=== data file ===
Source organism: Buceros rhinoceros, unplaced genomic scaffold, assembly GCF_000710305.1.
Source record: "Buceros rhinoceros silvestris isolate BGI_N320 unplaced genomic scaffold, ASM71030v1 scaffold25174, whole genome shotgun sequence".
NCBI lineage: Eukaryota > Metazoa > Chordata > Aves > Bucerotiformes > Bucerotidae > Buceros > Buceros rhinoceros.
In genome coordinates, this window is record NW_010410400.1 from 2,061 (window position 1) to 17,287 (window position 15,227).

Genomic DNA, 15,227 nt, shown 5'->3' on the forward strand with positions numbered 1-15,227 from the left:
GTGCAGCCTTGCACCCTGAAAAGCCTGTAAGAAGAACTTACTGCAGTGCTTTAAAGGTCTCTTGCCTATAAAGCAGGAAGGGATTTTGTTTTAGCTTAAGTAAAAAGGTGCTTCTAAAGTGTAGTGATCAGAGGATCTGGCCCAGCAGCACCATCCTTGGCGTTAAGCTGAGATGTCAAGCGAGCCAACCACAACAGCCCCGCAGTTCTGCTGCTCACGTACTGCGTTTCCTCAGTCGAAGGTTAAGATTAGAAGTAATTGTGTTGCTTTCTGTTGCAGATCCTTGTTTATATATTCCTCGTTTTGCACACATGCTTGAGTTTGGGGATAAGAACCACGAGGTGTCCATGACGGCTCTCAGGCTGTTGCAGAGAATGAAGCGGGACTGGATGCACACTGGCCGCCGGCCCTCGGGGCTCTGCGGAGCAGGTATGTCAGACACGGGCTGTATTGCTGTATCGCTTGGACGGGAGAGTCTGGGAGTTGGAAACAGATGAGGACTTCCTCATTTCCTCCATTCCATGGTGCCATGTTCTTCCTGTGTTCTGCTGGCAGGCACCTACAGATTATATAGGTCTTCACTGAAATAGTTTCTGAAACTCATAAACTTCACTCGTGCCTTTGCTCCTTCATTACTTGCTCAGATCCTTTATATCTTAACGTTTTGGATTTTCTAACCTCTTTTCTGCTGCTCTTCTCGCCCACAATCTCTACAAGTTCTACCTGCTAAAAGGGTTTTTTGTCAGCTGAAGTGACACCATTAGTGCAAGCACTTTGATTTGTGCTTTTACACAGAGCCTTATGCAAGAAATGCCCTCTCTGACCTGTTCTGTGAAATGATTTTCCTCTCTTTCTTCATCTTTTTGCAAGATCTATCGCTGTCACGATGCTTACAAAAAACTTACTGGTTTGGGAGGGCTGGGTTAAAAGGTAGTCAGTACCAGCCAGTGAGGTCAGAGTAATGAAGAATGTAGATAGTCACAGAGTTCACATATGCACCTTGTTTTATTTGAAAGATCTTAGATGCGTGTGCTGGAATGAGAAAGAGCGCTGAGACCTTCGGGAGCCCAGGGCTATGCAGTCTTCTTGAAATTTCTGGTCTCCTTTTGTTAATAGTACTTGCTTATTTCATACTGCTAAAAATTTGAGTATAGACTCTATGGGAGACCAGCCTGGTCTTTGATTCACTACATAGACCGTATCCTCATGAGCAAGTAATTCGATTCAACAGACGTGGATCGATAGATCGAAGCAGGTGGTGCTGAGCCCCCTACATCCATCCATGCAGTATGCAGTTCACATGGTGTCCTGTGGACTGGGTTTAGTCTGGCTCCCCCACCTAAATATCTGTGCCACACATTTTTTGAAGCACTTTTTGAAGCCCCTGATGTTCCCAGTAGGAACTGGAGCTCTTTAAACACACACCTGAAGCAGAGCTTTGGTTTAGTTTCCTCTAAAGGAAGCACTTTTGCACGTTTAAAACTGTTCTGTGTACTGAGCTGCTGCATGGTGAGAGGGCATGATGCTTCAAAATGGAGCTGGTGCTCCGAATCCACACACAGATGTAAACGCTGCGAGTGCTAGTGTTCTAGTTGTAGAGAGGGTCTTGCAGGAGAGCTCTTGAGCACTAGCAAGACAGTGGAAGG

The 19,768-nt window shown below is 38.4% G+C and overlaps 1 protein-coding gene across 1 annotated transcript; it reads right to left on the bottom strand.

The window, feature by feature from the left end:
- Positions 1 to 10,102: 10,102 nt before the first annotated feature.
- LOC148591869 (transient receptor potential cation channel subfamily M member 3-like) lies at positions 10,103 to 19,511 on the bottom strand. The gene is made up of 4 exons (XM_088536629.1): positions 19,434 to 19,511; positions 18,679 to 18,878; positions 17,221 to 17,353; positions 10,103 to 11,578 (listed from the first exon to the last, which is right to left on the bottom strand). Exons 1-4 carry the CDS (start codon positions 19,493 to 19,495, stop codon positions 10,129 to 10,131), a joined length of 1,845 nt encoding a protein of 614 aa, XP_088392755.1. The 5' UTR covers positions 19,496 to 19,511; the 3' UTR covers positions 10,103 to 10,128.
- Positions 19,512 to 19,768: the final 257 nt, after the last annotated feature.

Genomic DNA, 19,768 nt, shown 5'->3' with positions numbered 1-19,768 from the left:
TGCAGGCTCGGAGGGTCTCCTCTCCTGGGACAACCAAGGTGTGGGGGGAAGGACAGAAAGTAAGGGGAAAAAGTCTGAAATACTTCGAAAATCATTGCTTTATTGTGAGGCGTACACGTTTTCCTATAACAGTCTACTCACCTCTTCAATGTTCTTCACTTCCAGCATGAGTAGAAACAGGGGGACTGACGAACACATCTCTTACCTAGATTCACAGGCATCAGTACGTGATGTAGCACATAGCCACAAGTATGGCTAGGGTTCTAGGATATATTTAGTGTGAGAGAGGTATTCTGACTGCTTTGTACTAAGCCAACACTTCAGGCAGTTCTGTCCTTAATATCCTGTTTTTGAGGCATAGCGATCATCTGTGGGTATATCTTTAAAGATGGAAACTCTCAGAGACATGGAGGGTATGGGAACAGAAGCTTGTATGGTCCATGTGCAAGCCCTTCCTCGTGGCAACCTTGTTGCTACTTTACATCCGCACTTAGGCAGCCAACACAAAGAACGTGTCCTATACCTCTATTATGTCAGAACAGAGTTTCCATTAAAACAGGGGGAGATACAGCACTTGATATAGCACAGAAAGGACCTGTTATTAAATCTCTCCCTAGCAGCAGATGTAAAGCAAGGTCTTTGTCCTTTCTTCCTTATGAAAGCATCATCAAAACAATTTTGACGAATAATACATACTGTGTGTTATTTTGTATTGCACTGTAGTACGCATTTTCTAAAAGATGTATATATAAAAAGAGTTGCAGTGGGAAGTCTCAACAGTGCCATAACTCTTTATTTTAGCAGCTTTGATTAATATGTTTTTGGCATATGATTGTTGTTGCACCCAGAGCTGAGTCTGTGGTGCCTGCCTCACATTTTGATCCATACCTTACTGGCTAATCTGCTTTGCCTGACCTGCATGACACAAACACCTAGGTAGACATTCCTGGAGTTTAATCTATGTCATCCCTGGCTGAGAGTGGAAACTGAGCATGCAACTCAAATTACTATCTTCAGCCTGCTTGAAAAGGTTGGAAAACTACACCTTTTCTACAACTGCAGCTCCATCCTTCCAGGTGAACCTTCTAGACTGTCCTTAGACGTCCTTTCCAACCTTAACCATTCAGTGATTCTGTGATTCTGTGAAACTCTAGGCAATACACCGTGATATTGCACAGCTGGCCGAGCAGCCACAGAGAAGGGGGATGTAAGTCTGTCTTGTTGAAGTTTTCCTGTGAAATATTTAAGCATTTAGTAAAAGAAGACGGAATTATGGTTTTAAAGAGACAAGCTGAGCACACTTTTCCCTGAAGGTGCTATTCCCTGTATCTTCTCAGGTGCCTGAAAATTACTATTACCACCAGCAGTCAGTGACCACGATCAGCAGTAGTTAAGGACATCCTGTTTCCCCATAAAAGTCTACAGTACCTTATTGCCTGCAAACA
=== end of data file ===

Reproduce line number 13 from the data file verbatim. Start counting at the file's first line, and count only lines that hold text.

TGCAGGCTCGGAGGGTCTCCTCTCCTGGGACAACCAAGGTGTGGGGGGAAGGACAGAAAGTAAGGGGAAAAAGTCTGAAATACTTCGAAAATCATTGCTTTATTGTGAGGCGTACACGTTTTCCTATAACAGTCTACTCACCTCTTCAATGTTCTTCACTTCCAGCATGAGTAGAAACAGGGGGACTGACGAACACATCTCTTACCTAGATTCACAGGCATCAGTACGTGATGTAGCACATAGCCACAAGTATGGCTAGGGTTCTAGGATATATTTAGTGTGAGAGAGGTATTCTGACTGCTTTGTACTAAGCCAACACTTCAGGCAGTTCTGTCCTTAATATCCTGTTTTTGAGGCATAGCGATCATCTGTGGGTATATCTTTAAAGATGGAAACTCTCAGAGACATGGAGGGTATGGGAACAGAAGCTTGTATGGTCCATGTGCAAGCCCTTCCTCGTGGCAACCTTGTTGCTACTTTACATCCGCACTTAGGCAGCCAACACAAAGAACGTGTCCTATACCTCTATTATGTCAGAACAGAGTTTCCATTAAAACAGGGGGAGATACAGCACTTGATATAGCACAGAAAGGACCTGTTATTAAATCTCTCCCTAGCAGCAGATGTAAAGCAAGGTCTTTGTCCTTTCTTCCTTATGAAAGCATCATCAAAACAATTTTGACGAATAATACATACTGTGTGTTATTTTGTATTGCACTGTAGTACGCATTTTCTAAAAGATGTATATATAAAAAGAGTTGCAGTGGGAAGTCTCAACAGTGCCATAACTCTTTATTTTAGCAGCTTTGATTAATATGTTTTTGGCATATGATTGTTGTTGCACCCAGAGCTGAGTCTGTGGTGCCTGCCTCACATTTTGATCCATACCTTACTGGCTAATCTGCTTTGCCTGACCTGCATGACACAAACACCTAGGTAGACATTCCTGGAGTTTAATCTATGTCATCCCTGGCTGAGAGTGGAAACTGAGCATGCAACTCAAATTACTATCTTCAGCCTGCTTGAAAAGGTTGGAAAACTACACCTTTTCTACAACTGCAGCTCCATCCTTCCAGGTGAACCTTCTAGACTGTCCTTAGACGTCCTTTCCAACCTTAACCATTCAGTGATTCTGTGATTCTGTGAAACTCTAGGCAATACACCGTGATATTGCACAGCTGGCCGAGCAGCCACAGAGAAGGGGGATGTAAGTCTGTCTTGTTGAAGTTTTCCTGTGAAATATTTAAGCATTTAGTAAAAGAAGACGGAATTATGGTTTTAAAGAGACAAGCTGAGCACACTTTTCCCTGAAGGTGCTATTCCCTGTATCTTCTCAGGTGCCTGAAAATTACTATTACCACCAGCAGTCAGTGACCACGATCAGCAGTAGTTAAGGACATCCTGTTTCCCCATAAAAGTCTACAGTACCTTATTGCCTGCAAACA